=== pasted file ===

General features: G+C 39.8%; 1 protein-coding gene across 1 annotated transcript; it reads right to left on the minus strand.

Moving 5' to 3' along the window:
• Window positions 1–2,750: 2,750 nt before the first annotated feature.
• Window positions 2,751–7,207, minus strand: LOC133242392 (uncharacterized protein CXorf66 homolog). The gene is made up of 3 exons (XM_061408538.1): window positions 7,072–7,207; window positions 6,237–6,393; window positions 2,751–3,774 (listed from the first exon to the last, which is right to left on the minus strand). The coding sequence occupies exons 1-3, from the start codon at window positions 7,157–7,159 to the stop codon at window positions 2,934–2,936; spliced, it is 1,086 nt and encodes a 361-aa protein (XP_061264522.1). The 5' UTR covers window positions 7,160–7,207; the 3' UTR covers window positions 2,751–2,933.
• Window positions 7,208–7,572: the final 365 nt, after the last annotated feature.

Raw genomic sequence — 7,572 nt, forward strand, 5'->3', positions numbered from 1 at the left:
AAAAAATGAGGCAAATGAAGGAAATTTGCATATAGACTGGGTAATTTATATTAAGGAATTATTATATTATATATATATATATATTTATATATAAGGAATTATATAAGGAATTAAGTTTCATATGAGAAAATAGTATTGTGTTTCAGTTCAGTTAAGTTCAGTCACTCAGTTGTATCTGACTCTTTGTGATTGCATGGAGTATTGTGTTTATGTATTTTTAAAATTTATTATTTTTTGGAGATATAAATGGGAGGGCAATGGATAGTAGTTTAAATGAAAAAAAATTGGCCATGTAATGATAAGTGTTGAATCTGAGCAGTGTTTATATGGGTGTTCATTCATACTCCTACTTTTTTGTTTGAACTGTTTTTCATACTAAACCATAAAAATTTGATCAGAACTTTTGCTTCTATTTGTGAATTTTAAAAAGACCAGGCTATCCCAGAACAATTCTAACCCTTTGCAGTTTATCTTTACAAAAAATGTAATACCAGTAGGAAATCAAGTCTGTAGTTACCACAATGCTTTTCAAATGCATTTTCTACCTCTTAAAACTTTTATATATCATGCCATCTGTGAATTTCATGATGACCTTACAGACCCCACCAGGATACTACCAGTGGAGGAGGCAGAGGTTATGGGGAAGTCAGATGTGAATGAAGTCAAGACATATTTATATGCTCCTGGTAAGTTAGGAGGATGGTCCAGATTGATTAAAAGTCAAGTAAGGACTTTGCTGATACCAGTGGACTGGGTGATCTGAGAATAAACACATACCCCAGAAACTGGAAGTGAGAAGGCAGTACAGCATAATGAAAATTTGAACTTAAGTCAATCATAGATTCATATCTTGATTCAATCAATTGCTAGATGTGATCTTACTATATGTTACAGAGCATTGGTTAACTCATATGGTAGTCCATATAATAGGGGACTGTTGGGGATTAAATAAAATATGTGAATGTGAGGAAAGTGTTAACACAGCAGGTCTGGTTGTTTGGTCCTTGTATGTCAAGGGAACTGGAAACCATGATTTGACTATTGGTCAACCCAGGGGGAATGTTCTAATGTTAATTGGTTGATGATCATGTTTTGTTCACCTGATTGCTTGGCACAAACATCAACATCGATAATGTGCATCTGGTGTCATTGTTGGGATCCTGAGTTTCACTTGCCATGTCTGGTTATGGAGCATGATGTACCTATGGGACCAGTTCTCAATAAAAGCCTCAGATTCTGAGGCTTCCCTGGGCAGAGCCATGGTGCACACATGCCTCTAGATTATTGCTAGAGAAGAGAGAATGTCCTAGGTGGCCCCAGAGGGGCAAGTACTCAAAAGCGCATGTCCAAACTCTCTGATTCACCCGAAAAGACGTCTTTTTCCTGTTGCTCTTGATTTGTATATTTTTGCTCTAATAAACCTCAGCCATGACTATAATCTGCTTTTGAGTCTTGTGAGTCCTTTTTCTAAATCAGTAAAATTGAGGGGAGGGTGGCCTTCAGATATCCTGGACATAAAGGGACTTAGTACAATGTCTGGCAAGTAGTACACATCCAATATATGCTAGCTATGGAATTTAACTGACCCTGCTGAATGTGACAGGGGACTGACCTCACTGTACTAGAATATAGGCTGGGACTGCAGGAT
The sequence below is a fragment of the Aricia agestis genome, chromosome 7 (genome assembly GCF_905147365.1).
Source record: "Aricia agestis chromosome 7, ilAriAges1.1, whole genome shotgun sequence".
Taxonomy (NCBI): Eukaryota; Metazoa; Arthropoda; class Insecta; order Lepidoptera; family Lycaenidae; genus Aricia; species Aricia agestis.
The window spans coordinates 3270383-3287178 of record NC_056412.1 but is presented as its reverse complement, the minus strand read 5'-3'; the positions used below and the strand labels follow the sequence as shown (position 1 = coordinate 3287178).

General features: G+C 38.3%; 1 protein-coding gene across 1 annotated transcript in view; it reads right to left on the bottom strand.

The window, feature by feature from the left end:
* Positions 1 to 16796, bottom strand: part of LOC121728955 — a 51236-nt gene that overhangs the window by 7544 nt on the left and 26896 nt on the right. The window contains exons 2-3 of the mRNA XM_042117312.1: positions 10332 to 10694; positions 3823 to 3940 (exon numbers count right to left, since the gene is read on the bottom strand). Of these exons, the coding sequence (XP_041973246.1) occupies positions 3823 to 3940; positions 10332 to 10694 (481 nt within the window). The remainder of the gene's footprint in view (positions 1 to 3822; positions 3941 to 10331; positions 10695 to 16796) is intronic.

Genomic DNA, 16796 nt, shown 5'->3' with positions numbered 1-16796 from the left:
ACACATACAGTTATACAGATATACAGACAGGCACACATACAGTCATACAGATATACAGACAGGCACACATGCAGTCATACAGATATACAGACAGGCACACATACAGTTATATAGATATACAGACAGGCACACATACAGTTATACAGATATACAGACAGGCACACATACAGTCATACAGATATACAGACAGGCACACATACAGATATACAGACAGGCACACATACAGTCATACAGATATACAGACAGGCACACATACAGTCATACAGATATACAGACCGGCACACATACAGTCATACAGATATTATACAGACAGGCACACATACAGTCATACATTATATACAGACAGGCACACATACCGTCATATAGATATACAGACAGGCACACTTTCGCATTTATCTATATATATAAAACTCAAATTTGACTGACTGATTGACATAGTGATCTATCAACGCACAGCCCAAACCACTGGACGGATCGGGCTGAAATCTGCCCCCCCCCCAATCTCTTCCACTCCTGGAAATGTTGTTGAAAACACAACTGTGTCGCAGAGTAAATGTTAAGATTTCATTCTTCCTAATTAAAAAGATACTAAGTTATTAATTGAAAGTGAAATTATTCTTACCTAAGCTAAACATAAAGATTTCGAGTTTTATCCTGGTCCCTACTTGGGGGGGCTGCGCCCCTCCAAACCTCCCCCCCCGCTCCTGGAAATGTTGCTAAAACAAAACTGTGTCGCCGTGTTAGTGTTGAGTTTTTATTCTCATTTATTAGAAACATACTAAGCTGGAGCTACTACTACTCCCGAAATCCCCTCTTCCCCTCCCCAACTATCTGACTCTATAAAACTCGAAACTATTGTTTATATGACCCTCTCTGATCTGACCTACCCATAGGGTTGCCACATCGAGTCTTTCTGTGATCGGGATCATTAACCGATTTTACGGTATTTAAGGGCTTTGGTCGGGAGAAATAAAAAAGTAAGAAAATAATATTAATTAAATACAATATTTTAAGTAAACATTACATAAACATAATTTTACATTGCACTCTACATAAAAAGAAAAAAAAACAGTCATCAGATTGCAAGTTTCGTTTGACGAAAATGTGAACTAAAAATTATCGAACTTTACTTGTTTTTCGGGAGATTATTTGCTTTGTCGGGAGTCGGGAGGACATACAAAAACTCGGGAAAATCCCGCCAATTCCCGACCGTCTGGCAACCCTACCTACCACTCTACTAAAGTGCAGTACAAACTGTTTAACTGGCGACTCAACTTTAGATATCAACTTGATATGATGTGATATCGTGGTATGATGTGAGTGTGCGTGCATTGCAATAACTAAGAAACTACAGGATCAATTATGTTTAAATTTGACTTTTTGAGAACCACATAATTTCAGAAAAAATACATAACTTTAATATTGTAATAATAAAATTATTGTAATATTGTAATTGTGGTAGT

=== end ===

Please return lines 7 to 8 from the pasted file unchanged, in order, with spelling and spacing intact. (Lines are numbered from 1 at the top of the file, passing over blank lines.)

AAAAAATGAGGCAAATGAAGGAAATTTGCATATAGACTGGGTAATTTATATTAAGGAATTATTATATTATATATATATATATATTTATATATAAGGAATTATATAAGGAATTAAGTTTCATATGAGAAAATAGTATTGTGTTTCAGTTCAGTTAAGTTCAGTCACTCAGTTGTATCTGACTCTTTGTGATTGCATGGAGTATTGTGTTTATGTATTTTTAAAATTTATTATTTTTTGGAGATATAAATGGGAGGGCAATGGATAGTAGTTTAAATGAAAAAAAATTGGCCATGTAATGATAAGTGTTGAATCTGAGCAGTGTTTATATGGGTGTTCATTCATACTCCTACTTTTTTGTTTGAACTGTTTTTCATACTAAACCATAAAAATTTGATCAGAACTTTTGCTTCTATTTGTGAATTTTAAAAAGACCAGGCTATCCCAGAACAATTCTAACCCTTTGCAGTTTATCTTTACAAAAAATGTAATACCAGTAGGAAATCAAGTCTGTAGTTACCACAATGCTTTTCAAATGCATTTTCTACCTCTTAAAACTTTTATATATCATGCCATCTGTGAATTTCATGATGACCTTACAGACCCCACCAGGATACTACCAGTGGAGGAGGCAGAGGTTATGGGGAAGTCAGATGTGAATGAAGTCAAGACATATTTATATGCTCCTGGTAAGTTAGGAGGATGGTCCAGATTGATTAAAAGTCAAGTAAGGACTTTGCTGATACCAGTGGACTGGGTGATCTGAGAATAAACACATACCCCAGAAACTGGAAGTGAGAAGGCAGTACAGCATAATGAAAATTTGAACTTAAGTCAATCATAGATTCATATCTTGATTCAATCAATTGCTAGATGTGATCTTACTATATGTTACAGAGCATTGGTTAACTCATATGGTAGTCCATATAATAGGGGACTGTTGGGGATTAAATAAAATATGTGAATGTGAGGAAAGTGTTAACACAGCAGGTCTGGTTGTTTGGTCCTTGTATGTCAAGGGAACTGGAAACCATGATTTGACTATTGGTCAACCCAGGGGGAATGTTCTAATGTTAATTGGTTGATGATCATGTTTTGTTCACCTGATTGCTTGGCACAAACATCAACATCGATAATGTGCATCTGGTGTCATTGTTGGGATCCTGAGTTTCACTTGCCATGTCTGGTTATGGAGCATGATGTACCTATGGGACCAGTTCTCAATAAAAGCCTCAGATTCTGAGGCTTCCCTGGGCAGAGCCATGGTGCACACATGCCTCTAGATTATTGCTAGAGAAGAGAGAATGTCCTAGGTGGCCCCAGAGGGGCAAGTACTCAAAAGCGCATGTCCAAACTCTCTGATTCACCCGAAAAGACGTCTTTTTCCTGTTGCTCTTGATTTGTATATTTTTGCTCTAATAAACCTCAGCCATGACTATAATCTGCTTTTGAGTCTTGTGAGTCCTTTTTCTAAATCAGTAAAATTGAGGGGAGGGTGGCCTTCAGATATCCTGGACATAAAGGGACTTAGTACAATGTCTGGCAAGTAGTACACATCCAATATATGCTAGCTATGGAATTTAACTGACCCTGCTGAATGTGACAGGGGACTGACCTCACTGTACTAGAATATAGGCTGGGACTGCAGGAT
The sequence below is a fragment of the Aricia agestis genome, chromosome 7 (genome assembly GCF_905147365.1).